At glasstec, Glaston and arcon had on show on technology to measure and reduce the iridescence of tempered glass, as per their recently-signed cooperation agreement.
Glaston Corporation and arcon-dur Sicherheitsglass GmbH & Co. KG of Germany are pleased to announce cooperation on technology to measure and reduce the iridescence of tempered glass.
Glaston and arcon have introduced unique measurement equipment and special technology to reduce the iridescence of tempered glass. The Isotropy value scale has been developed by arcon to measure the iridescence pattern in tempered glass. According to this scale, with the new technology the value of tempered glass is 95% or more, which is way beyond the normal levels of 55-60% achieved by standard furnaces on the market today. In practice, the value of 95% or more means that iridescent patterns cannot be seen without the use of polarized sunglasses. The measurement equipment and the related technology will now be available as an option with new Glaston flat tempering furnaces or can be provided as an upgrade for existing Glaston tempering lines.
“We’re really excited about the potential of the cooperation with arcon. In addition to being able to use their unique technology, our customers can buy special Isotropy measurement equipment from us to measure the quality of any glass they produce,” says Juha Liettyä, SVP Glaston heat treatment.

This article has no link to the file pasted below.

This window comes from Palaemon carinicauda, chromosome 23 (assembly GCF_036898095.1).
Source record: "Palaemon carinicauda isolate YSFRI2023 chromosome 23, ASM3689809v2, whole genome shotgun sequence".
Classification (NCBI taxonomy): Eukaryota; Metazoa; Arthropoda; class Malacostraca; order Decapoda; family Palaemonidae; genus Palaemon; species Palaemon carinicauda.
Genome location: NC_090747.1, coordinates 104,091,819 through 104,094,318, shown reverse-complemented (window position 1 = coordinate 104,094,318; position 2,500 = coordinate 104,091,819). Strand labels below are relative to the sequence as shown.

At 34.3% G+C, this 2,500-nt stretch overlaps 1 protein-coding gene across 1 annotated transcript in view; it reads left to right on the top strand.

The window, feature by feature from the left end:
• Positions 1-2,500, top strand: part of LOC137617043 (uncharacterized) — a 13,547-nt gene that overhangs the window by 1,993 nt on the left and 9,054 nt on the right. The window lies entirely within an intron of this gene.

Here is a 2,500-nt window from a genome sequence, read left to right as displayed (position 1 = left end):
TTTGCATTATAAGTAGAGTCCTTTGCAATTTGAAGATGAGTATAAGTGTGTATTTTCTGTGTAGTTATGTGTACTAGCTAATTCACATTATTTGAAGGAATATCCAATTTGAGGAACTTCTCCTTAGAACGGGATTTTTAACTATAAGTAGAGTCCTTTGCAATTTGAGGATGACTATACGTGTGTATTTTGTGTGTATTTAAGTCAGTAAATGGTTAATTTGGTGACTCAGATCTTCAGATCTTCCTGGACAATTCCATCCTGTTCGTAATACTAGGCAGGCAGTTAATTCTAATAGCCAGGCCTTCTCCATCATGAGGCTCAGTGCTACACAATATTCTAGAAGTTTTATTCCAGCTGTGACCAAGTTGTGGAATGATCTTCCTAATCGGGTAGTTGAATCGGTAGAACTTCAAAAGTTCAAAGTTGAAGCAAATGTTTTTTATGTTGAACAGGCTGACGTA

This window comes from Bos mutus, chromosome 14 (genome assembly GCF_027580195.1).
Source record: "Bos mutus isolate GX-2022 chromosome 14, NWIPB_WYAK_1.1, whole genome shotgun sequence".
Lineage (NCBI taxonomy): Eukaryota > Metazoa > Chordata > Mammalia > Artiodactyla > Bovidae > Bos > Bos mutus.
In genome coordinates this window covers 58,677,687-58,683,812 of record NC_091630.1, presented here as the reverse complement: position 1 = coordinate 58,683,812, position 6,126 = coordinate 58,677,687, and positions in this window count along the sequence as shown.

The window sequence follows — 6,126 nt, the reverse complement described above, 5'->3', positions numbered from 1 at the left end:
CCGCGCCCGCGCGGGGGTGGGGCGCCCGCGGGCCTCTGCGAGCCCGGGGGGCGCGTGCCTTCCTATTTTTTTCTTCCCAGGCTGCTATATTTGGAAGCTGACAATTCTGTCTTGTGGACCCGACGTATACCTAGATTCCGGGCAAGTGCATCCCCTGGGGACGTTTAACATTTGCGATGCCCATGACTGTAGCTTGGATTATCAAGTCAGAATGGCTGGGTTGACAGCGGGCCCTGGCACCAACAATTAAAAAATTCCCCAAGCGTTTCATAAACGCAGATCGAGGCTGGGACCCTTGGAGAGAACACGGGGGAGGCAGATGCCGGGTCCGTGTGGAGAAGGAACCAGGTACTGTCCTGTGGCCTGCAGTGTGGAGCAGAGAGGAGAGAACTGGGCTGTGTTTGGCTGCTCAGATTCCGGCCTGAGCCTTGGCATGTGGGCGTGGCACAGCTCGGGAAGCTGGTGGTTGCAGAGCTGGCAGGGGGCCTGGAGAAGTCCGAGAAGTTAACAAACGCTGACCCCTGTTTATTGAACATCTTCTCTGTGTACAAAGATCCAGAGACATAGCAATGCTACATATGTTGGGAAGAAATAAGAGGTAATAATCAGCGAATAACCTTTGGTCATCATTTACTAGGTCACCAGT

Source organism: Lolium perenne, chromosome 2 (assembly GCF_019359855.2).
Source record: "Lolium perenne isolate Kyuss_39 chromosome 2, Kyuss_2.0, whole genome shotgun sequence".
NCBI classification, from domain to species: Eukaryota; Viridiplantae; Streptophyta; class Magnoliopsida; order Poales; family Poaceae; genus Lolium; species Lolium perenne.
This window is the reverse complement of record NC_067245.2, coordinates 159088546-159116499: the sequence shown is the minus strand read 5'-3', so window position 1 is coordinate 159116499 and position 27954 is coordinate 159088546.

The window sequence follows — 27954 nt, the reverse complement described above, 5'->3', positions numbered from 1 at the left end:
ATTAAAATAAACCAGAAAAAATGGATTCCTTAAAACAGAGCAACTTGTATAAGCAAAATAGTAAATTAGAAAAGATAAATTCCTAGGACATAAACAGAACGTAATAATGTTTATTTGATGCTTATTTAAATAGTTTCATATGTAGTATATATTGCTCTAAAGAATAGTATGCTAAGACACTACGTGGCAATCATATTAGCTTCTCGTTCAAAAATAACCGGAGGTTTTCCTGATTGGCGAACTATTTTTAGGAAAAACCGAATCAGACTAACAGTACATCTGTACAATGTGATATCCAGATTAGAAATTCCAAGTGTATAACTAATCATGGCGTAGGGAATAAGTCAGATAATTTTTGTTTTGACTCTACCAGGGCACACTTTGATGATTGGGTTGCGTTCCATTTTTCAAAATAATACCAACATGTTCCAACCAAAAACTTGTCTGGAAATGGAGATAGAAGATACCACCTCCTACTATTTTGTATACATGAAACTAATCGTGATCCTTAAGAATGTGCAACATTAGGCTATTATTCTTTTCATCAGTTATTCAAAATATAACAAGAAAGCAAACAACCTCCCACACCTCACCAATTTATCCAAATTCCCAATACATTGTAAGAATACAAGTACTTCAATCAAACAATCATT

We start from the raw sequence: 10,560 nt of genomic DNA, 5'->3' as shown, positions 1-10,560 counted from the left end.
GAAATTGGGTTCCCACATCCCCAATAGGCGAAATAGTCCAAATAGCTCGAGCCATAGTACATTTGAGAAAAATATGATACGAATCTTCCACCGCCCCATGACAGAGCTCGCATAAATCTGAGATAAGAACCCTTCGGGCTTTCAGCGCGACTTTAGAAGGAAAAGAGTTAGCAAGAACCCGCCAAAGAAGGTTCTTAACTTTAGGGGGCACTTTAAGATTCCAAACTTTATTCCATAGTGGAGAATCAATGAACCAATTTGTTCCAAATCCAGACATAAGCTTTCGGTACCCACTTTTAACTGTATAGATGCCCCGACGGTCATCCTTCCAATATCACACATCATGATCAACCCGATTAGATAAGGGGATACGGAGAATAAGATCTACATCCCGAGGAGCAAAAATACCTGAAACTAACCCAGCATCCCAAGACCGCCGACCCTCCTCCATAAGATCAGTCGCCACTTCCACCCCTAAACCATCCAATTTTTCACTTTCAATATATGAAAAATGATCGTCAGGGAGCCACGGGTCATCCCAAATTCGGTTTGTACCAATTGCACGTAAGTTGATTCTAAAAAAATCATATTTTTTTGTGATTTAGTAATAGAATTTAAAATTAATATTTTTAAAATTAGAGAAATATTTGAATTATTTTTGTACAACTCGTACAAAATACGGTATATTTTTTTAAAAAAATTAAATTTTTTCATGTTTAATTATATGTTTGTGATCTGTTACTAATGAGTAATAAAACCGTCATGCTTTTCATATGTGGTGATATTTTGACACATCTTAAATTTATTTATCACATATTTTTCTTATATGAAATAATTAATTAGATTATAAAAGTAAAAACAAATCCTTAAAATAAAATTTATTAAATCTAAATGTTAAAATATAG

“The cooperation with Glaston is the best possibility we can imagine to spread this important progress in the world of tempered glass to the architectural market and others. The partnership between Glaston and arcon is the ideal synergy between application-oriented development and its transfer to ready-to-use measurement systems and production equipment. It will benefit those using this technology by being able to offer and supply superior quality levels of tempered glass,” says Dr. Bernhard Söder, General Manager of arcon.
Iridescence is a phenomenon that is inherent to tempered glass and not a fault as such. Iridescence is a result of stress variations in the glass, which in turn is caused by local glass temperature gradients during heating or quenching in the tempering process. The resulting iridescent pattern depends on the machinery used, and the intensity of the iridescent pattern varies according to the amount of polarized light at the point of observation.